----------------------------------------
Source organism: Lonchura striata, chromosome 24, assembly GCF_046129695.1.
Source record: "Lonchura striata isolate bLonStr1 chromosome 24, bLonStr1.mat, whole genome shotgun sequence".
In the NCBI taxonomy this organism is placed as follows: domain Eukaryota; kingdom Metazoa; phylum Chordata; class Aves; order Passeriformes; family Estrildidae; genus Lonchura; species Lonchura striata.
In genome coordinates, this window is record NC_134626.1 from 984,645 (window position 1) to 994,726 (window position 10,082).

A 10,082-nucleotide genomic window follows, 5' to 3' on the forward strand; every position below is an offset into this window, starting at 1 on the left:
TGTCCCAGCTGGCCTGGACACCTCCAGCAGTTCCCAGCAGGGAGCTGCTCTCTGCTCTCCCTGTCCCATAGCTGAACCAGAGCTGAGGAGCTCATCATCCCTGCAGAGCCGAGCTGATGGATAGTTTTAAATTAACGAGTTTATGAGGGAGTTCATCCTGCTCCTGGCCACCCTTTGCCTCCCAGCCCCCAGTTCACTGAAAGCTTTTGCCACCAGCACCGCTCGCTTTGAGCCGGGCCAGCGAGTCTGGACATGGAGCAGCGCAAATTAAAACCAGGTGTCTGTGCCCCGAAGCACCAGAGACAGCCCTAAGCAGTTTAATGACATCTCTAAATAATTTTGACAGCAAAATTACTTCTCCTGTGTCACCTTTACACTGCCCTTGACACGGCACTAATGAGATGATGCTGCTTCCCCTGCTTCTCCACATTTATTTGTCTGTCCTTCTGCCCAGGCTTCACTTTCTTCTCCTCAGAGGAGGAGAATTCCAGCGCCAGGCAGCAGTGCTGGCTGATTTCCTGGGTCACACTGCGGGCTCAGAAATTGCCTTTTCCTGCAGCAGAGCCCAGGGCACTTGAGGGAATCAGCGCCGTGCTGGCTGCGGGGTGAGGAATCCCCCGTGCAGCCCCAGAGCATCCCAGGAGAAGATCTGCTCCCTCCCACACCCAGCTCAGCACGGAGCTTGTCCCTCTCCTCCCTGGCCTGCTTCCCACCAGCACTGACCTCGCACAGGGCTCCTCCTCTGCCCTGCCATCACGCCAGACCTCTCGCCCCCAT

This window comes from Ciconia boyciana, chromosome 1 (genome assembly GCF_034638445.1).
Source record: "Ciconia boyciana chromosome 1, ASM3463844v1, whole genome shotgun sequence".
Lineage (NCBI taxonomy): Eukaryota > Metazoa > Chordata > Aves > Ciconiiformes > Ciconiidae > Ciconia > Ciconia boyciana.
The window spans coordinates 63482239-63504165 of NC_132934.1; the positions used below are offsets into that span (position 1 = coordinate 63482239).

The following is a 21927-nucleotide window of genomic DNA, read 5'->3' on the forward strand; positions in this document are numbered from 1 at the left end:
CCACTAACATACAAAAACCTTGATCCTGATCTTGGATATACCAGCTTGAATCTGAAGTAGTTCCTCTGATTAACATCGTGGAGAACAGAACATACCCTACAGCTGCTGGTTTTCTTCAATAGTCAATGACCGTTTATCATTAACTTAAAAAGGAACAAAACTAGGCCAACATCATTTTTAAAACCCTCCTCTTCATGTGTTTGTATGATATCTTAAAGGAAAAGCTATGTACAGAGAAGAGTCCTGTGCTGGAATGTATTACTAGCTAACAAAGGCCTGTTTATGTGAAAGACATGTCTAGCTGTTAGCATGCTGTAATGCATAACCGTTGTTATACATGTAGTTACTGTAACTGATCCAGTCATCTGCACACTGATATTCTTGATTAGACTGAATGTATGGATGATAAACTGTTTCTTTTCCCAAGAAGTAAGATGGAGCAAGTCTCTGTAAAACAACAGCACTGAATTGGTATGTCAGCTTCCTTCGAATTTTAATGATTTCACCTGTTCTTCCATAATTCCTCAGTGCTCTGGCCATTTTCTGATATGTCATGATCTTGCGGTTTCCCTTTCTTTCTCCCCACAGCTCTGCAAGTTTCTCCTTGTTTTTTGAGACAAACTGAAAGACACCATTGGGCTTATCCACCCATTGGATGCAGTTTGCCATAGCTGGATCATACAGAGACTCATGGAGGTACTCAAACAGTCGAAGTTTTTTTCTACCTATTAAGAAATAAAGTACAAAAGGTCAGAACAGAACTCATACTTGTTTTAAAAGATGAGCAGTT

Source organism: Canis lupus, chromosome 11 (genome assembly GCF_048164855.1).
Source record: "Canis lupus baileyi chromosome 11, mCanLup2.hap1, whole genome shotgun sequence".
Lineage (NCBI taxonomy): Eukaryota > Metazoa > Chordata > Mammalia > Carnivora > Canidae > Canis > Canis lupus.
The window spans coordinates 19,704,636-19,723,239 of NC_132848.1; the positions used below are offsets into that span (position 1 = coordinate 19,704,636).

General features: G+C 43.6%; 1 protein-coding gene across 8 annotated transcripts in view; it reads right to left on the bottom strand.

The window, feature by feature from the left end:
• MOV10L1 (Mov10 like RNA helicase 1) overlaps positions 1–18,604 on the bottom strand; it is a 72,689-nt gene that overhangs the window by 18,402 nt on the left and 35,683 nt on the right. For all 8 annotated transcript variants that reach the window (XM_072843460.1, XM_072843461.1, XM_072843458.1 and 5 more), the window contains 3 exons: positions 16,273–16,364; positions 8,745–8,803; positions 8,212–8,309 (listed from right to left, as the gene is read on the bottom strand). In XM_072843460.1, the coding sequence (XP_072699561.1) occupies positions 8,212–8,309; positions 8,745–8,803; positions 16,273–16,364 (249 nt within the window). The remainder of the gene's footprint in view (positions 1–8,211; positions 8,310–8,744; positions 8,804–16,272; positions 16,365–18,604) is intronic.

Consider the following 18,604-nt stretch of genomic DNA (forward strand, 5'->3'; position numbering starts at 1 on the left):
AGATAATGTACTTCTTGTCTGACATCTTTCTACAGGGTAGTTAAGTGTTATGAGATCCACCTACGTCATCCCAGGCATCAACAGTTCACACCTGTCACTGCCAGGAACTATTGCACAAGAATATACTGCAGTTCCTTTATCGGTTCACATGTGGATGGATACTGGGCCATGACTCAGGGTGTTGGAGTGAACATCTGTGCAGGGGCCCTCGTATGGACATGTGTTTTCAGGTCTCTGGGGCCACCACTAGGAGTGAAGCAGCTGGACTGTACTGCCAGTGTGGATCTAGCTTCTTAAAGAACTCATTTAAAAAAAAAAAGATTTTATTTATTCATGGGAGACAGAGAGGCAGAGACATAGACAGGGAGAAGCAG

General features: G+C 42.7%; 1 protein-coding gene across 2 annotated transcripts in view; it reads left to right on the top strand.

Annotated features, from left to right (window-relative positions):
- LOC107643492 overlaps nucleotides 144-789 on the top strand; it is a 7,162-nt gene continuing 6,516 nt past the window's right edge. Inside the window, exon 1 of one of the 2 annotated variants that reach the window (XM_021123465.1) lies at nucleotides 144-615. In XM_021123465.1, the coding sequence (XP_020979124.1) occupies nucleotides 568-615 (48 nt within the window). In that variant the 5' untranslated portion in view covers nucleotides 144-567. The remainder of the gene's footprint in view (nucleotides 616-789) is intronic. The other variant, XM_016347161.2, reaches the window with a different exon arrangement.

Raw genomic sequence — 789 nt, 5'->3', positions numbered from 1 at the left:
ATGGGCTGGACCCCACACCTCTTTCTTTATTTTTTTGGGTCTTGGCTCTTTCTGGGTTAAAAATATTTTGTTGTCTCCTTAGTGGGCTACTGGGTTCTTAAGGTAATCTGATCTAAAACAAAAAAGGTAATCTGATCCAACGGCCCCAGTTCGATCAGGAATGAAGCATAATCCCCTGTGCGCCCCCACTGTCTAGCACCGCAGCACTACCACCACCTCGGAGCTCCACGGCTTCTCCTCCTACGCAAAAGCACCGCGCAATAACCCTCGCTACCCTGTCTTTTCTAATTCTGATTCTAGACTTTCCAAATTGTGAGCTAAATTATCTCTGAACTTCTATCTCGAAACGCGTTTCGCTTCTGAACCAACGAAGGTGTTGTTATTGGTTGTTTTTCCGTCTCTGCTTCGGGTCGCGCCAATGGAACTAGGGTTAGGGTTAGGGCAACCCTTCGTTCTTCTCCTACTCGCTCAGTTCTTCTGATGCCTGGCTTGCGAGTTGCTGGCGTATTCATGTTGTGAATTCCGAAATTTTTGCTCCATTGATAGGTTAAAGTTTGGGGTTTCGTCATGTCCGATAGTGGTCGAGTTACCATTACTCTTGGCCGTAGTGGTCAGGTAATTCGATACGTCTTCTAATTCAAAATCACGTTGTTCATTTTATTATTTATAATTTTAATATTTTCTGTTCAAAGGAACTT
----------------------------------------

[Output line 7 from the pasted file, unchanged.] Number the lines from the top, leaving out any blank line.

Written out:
This window comes from Ciconia boyciana, chromosome 1 (genome assembly GCF_034638445.1).